Science Journal of Clinical Medicine
Volume 5, Issue 1, January 2016, Pages: 12-15

Comparison of Three Methods of Clinical Diagnosis, Microscopic and PCR Techniques for Detection of Trichomoniasis in Women in the Yasuj City

MoshfeAbdolali1, Khozouei Ashkzari Zohreh2, Aramesh Shahintaj3, Ghaffari Parvin3, Ali Jamshidi4, *

1Cellular and Molecular Research Center, Yasuj University of Medical Sciences, Yasuj, Iran

2Student Research Committee, Yasuj University of Medical Sciences, Yasuj, Iran

3Gynecologist, Yasuj University of Medical Sciences, Yasuj, Iran

4Department of Parasitology and Mycology, Yasuj University of Medical Sciences, Yasuj, Iran

Email address:

(A. Jamshidi)
(A. Jamshidi)

To cite this article:

Moshfe Abdolali, Khozouei Ashkzari Zohreh, Aramesh Shahintaj, Ghaffari Parvin, Ali Jamshidi. Comparison of Three Methods of Clinical Diagnosis, Microscopic and PCR Techniques for Detection of Trichomoniasis in Women in the Yasuj City. Science Journal of Clinical Medicine. Vol. 5, No. 1, 2016, pp. 12-15. doi: 10.11648/j.sjcm.20160501.12


Abstract: Trichomoniasis is a protozoan disease caused by Trichomonas vaginalis and the most common non- viral sexually transmitted disease. It is the third most common agent of vaginitis. Diagnosis of the disease is based on laboratory wet smear test. In this study, we compared three methods (Clinical diagnosis, Microscopic and Polymerase Chain Reaction) who refered to Yasuj University Women’s clinic.in this cross- sectional study, 100 women with vaginitis clinical symptoms selected and after clinical diagnosis, their personal information recorded in a separate questionnaire. Vaginal samples prepared for wet smear test and PCR. Their vaginal discharge was studied in 100 patients, 23(23%) cases of clinical examination, Trichomoniasis infection was diagnosed and also 33(33%) cases infected Trichomoniasis in combination with other vaginitis. 41(41%) were positive in direct microscopic observation and 11(11%) cases were positive by PCR. From 41 positive cases in wet smear diagnosis, 28 cases were positive in clinical diagnosis, from 11 positive cases in PCR method, only 4 cases is positive in wet smear diagnosis and 4 cases is positive in clinical diagnosis. Statistically, was not found significant differences between diagnosis the clinical, microscopic and PCR. Also was not found significant difference between clinical Symptoms and diagnosis of Trichomoniasis, therefore the clinical signs alone cannot be used in the diagnosis of Trichomonas vaginalis and the reliance on clinical diagnosis of Trichomoniasis in more than 60% positive cases, which are not detected as a result of the treatment are unnecessary. PCR has a sensitivity and specificity of 100% which can be quickly and accurately identify the correct data and be treated properly. Improved T. vaginalis control efforts are imperative and require better disease recognition, clinical application of sensitive nucleic acid–based tests, and management of sexual partners.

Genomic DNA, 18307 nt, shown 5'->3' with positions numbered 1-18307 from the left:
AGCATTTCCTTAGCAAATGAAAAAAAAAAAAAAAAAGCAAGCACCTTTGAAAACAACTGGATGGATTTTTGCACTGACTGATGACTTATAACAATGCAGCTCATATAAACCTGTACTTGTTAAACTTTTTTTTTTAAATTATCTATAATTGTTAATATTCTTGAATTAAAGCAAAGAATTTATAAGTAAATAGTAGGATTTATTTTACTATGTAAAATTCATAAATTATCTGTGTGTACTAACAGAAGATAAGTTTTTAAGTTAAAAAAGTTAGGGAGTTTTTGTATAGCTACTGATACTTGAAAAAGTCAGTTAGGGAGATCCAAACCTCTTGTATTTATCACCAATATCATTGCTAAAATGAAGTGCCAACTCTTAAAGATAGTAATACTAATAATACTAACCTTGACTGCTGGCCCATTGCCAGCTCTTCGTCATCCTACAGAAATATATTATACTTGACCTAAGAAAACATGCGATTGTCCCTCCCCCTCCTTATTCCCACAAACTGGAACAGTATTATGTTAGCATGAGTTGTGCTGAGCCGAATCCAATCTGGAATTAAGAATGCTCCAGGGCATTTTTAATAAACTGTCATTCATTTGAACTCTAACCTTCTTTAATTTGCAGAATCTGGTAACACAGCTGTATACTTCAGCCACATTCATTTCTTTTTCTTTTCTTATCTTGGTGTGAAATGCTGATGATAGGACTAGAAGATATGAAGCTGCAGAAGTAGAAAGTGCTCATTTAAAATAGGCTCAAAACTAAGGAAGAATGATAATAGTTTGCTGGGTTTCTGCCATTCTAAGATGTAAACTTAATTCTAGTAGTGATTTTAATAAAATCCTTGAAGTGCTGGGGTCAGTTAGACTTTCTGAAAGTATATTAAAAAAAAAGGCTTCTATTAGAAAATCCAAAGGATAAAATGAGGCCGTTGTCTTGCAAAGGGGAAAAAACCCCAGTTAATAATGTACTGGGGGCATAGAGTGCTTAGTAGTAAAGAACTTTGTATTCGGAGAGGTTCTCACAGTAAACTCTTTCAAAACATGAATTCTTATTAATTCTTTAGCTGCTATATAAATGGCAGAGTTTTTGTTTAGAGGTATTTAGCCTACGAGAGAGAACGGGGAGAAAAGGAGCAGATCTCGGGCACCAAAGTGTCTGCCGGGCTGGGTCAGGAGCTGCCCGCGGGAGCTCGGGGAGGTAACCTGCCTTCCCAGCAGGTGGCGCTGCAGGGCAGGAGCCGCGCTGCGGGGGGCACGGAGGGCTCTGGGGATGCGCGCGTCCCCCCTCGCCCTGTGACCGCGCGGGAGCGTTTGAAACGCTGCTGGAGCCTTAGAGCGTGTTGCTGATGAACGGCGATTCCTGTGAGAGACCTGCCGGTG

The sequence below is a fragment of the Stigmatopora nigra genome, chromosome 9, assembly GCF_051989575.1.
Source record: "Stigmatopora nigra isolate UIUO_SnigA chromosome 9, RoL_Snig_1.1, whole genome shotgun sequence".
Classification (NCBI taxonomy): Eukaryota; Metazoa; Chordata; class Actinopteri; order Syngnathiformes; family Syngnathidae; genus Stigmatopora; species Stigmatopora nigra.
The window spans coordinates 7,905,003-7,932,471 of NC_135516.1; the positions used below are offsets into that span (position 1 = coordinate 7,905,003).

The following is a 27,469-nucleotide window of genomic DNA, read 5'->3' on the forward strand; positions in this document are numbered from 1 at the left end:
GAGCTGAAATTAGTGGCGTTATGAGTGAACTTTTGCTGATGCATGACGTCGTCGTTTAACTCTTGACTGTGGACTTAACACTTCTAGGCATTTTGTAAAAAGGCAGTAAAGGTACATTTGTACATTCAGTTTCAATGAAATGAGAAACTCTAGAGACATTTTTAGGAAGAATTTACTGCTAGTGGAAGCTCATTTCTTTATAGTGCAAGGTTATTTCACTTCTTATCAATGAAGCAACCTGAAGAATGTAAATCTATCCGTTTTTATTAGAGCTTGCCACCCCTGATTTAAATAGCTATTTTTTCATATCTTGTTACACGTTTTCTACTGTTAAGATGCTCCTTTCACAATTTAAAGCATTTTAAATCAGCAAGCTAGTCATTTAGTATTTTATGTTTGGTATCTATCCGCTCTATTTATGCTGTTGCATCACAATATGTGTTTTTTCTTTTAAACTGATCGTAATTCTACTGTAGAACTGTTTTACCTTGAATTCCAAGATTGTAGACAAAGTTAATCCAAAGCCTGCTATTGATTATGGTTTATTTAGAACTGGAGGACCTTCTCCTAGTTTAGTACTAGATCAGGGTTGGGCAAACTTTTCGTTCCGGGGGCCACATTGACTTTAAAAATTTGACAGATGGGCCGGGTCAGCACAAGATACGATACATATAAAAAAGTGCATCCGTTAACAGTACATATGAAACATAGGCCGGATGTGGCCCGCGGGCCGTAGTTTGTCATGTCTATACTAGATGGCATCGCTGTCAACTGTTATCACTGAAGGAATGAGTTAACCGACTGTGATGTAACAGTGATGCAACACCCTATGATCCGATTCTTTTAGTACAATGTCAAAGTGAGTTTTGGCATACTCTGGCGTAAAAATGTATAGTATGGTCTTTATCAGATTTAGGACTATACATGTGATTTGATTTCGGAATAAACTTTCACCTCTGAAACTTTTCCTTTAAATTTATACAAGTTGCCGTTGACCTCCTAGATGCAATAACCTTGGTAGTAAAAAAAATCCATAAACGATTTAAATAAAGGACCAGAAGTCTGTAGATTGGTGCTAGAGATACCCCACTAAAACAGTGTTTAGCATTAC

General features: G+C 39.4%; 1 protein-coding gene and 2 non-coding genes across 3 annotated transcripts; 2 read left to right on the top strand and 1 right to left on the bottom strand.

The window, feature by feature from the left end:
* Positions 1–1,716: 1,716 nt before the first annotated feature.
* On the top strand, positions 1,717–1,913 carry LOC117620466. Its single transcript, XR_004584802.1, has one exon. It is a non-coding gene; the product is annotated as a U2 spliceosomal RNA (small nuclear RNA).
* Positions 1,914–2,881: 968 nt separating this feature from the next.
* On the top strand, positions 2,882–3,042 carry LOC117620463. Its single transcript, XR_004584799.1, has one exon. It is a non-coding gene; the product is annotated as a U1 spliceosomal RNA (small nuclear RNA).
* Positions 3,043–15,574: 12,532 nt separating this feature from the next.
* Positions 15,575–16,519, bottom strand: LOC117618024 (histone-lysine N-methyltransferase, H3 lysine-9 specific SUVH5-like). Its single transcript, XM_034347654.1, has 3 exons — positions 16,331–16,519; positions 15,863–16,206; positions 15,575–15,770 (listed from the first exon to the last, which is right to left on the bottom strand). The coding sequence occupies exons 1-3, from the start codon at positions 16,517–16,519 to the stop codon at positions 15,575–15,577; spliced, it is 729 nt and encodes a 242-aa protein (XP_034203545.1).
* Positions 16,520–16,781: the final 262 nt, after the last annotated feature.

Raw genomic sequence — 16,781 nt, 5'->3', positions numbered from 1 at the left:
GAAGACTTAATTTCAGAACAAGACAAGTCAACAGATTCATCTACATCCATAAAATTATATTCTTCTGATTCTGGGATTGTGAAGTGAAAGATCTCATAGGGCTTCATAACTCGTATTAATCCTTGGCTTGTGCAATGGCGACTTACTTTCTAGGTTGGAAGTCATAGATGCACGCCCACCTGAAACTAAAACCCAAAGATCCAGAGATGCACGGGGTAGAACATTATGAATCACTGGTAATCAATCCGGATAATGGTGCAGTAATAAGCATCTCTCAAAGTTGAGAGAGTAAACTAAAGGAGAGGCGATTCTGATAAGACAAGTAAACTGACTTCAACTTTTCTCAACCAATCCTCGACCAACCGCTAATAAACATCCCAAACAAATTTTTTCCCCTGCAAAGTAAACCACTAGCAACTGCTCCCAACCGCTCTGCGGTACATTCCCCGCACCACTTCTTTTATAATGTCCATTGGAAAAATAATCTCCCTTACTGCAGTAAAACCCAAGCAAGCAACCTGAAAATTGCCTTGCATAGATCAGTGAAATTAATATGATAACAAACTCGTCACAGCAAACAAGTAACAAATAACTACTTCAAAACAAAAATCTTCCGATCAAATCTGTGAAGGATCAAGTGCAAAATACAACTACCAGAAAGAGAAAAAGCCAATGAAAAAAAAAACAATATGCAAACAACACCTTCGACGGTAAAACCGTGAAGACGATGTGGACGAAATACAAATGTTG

Keywords: Trichomoniasis, Clinical Diagnosis, Microscopic Diagnosis, PCR, Yasuj


1. Introduction

Trichomoniasis is caused by the protozoan parasite Trichomonas vaginalis. It is one of the most common causes of vaginitis worldwide, with an estimated 170 million cases occurring annually. This disease accounts for 4–35% of vaginitis diagnosed in symptomatic women presenting in primary care settings. [1] In women, Trichomonas vaginalis infect the lower urogenital tract, causing superficial vaginal and cervical ulceration. It has been associated with adverse pregnancy outcome and atypical pelvic inflammatory disease and has been suggested to have a role in HIV transmission [2]. Typical symptoms include frothy yellow discharge, itch, odour, dyspareunia and occasionally vaginal bleeding. Infection of the urethra and Para urethral glands causes dysuria and frequency [3]. Traditionally, gynecologists rely on the clinical picture of Trichomoniasis; however, this can be misleading because typical clinical signs appear in just 12% patients with Trichomonas vaginalis infection. It is known that Trichomoniasis can lead to inflammatory small pelvic diseases, reproductive dysfunction and increases the risk of premature rupture of fetal membranes and low birth weight. Therefore, in order to accurately diagnose this disease, parasitological investigation is necessary. Different methods are being used for the laboratory diagnosis of trichomoniasis, such as wet mount, various staining methods: Giemsa and acridine orange fluorescent staining, Papanicolaou staining, culture, latex agglutination, enzyme-linked immunosorbent assay and more recently, molecular techniques, e.g., polymerase chain reaction (PCR) [4]. Conventional wet mount and culture, such as Trichomonas vaginalis In Pouch commercial system are the most commonly employed methods of Trichomonas vaginalis detection. Giemsa and acridine orange staining methods are seldom encountered in sensitivity and specificity studies engaged in the laboratory diagnosis of trichomoniasis [5-7]. The aim of this study was to compare three methods (Clinical diagnosis, Microscopic and Polymerase Chain Reaction) who refered to Yasuj University Women’s clinic. Yasuj is a city in and the capital of Kohgiluye and Boyer-Ahmad Province, Iran. At the 2006 census, its population was 96,786, in 20,297 families. Yasuj is an industrial city in the Zagros Mountains of southwestern Iran. The term "Yasuj" is also used to refer to the entire region.